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  • The Word on Politics
  • Sascha Pöhlmann (bio)
Verbatim. Jeff Bursey. Enfield & Wizenty. 480 pages; paper, $29.95 CAD.

It's a good thing that Verbatim calls itself a novel in its subtitle; otherwise, one might have a hard time categorizing it. It is a satire, to be sure; it is a book on politics, and a political book; most of all, it is a book on language. This tempts me to categorize it as literature, along with the fact that its plot (for want of a better word) is quickly told. In an alternating two-part structure, we get on the one hand the verbatim proceedings of the parliament of a fictional Canadian province in the 1990s, of which the novel consists for the most part; on the other hand, we get the correspondence between the people connected to Hansard, the official body responsible for transcribing, editing, and publishing these debates (which are usually referred to as Hansards).

And that's all we get. There is no narrative voice, no framework to guide the reader through the text, no overt explanations. There are indeed points of reference that could help with orientation, but the reader has to do the mapping herself. The parliamentary parts consist of nothing but the Hansards, and just like any other specialized texts, one needs to learn how to read them; the correspondence parts are full of gaps that need to be filled. It is surprisingly easy (and enjoyable) to immerse oneself in the respective contexts and actually understand what is going on, and it does not take long to find out what the situation is. Hansard gets a new director who is [End Page 21] supposed to be a manipulable straw man but turns out to be a stubborn nuisance to those in charge. In the meantime, the two-party parliament (plus the ostracized independent member) is busy with everyday political bickering—the state is deeply in debt, there is a 16 percent rate of unemployment, and of course it's the other party's fault. Later on, a new election raises the number of parties to five, which doesn't particularly makes things friendlier in parliament. Both plot lines—again, for want of a better word—begin to intermingle and complicate as the novel progresses, and it is at these intersections that the text is most efficient in its satirical and literary venture.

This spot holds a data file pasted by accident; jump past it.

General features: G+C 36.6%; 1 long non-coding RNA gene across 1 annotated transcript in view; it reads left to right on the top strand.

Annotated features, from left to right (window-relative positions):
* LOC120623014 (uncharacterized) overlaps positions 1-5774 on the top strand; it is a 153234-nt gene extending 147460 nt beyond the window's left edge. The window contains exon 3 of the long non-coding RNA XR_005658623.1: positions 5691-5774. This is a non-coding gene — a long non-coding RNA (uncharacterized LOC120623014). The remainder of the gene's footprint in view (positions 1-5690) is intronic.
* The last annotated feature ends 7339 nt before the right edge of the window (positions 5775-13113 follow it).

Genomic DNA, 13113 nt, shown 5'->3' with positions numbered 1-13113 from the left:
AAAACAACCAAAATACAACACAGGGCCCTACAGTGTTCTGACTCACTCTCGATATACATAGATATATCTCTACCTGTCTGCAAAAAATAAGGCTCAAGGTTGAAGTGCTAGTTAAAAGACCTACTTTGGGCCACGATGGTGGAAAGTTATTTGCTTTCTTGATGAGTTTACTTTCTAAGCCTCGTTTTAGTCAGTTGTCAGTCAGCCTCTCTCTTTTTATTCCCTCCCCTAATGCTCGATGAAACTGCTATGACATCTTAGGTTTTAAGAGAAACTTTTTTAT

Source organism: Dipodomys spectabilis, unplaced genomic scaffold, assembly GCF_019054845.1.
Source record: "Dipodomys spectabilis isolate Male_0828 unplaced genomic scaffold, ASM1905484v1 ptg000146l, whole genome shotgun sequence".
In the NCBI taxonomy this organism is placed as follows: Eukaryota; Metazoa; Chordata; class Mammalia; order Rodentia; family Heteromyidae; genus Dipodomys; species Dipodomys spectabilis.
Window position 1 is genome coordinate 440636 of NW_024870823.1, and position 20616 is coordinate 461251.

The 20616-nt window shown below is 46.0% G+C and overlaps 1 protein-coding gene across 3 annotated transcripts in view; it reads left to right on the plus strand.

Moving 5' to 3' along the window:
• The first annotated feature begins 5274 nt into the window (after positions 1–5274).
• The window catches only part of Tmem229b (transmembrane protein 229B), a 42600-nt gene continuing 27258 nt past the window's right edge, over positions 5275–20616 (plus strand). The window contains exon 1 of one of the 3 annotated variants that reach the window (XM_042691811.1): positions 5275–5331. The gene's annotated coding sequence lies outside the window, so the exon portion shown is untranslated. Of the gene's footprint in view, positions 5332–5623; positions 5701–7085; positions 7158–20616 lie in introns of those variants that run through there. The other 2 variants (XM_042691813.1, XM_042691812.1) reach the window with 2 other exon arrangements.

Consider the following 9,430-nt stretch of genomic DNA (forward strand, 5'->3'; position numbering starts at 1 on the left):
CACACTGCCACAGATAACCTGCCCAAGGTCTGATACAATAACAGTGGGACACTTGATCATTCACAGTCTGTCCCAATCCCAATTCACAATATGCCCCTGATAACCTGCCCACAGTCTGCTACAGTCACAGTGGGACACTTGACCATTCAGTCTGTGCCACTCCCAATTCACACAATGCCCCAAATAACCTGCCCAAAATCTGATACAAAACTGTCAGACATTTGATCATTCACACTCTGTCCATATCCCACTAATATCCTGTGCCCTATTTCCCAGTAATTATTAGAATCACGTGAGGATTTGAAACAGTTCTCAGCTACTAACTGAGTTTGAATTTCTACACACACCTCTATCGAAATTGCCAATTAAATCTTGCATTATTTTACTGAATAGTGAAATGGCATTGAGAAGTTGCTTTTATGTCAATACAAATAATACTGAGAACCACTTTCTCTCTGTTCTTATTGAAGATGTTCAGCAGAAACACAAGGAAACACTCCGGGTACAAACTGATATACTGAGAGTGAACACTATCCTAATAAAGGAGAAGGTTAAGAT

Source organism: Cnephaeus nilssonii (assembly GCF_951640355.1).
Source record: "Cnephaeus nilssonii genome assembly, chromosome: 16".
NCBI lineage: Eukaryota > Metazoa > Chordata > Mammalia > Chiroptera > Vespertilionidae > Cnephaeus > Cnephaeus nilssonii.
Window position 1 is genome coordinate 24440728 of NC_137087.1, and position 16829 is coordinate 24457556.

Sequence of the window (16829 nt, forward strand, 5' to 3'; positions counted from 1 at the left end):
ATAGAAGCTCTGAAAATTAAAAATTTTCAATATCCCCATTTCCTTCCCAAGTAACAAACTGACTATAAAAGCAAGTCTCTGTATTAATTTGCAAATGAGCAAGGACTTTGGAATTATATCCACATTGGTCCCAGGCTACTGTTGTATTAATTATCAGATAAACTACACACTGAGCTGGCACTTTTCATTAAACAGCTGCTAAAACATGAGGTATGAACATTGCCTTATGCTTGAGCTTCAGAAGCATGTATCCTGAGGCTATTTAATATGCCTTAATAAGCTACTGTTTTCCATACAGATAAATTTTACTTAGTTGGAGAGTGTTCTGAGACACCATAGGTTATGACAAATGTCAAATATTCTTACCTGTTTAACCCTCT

One might think that the novel's merit is that it presents the unmediated discourse of politics; however, what it really does is show that political discourse is never unmediated. When I first read the initial clever, witty, and sometimes outrageously funny statements made by the politicians, I thought, "Man, I wish real politicians were as entertaining and eloquent as that," and then, "But people don't actually talk that way!" Don't jump to conclusions—this is not due to some illusion the author might have about politicians and politics. Rather, it turns out that members of parliament only seem as rhetorically perfect as they do; instead, what we read was the written version of the House's sessions as fixed by the hands of the editors. From the start, parliamentary figures of speech are full of the wonderful conventional understatements of "oh, oh!" and "(inaudible)" which represent what might as well have been full-blown riots or the most vicious ad hominem attacks, reminding readers that this is no direct representation, no attempt at veracity. (One can only imagine what happened when the protocol dryly states that "there was a commotion on the floor of the House.")

Nothing is verbatim in Verbatim, and the text reveals its own constructed nature in its details, which also show that the author not only has remarkable eyes and ears for nuances of language, but also equal, surgical skill at reproducing them. When the Hansard quotes a member as saying "(Inaudible)!", the punctuation gives it away: transcribers, editors, and many other people work hard to "uphold the stability of decorum and the dignity of the House," while those sitting in it do everything to ruin it. Initially, two directly opposed versions of the same transcript show...


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pp. 21-22
Launched on MUSE
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